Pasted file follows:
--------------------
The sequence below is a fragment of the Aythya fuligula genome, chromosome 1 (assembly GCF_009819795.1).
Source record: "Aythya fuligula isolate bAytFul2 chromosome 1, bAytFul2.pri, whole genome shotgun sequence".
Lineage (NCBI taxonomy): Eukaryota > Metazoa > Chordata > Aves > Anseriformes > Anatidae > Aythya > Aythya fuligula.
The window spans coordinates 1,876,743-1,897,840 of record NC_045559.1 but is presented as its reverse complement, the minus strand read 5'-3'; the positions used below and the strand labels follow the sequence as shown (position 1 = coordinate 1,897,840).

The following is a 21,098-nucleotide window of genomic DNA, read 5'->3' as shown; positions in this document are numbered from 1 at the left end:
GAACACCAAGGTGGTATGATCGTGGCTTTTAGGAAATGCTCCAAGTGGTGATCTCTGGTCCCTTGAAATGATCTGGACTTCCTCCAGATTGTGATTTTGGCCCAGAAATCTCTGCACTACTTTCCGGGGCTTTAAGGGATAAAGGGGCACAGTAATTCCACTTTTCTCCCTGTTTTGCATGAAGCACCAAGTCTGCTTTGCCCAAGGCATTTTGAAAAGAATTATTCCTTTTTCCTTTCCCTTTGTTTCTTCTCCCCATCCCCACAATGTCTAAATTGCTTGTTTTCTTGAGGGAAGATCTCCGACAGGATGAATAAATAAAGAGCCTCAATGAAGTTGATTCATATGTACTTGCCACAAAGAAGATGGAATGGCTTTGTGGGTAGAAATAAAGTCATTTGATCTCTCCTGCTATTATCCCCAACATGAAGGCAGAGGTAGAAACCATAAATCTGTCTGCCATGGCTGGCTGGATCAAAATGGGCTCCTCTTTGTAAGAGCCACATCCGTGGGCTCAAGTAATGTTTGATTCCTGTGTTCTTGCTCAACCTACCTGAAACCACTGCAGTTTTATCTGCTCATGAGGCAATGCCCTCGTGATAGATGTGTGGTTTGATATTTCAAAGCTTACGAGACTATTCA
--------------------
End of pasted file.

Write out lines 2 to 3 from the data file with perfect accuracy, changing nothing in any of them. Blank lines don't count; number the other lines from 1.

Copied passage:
Source record: "Aythya fuligula isolate bAytFul2 chromosome 1, bAytFul2.pri, whole genome shotgun sequence".
Lineage (NCBI taxonomy): Eukaryota > Metazoa > Chordata > Aves > Anseriformes > Anatidae > Aythya > Aythya fuligula.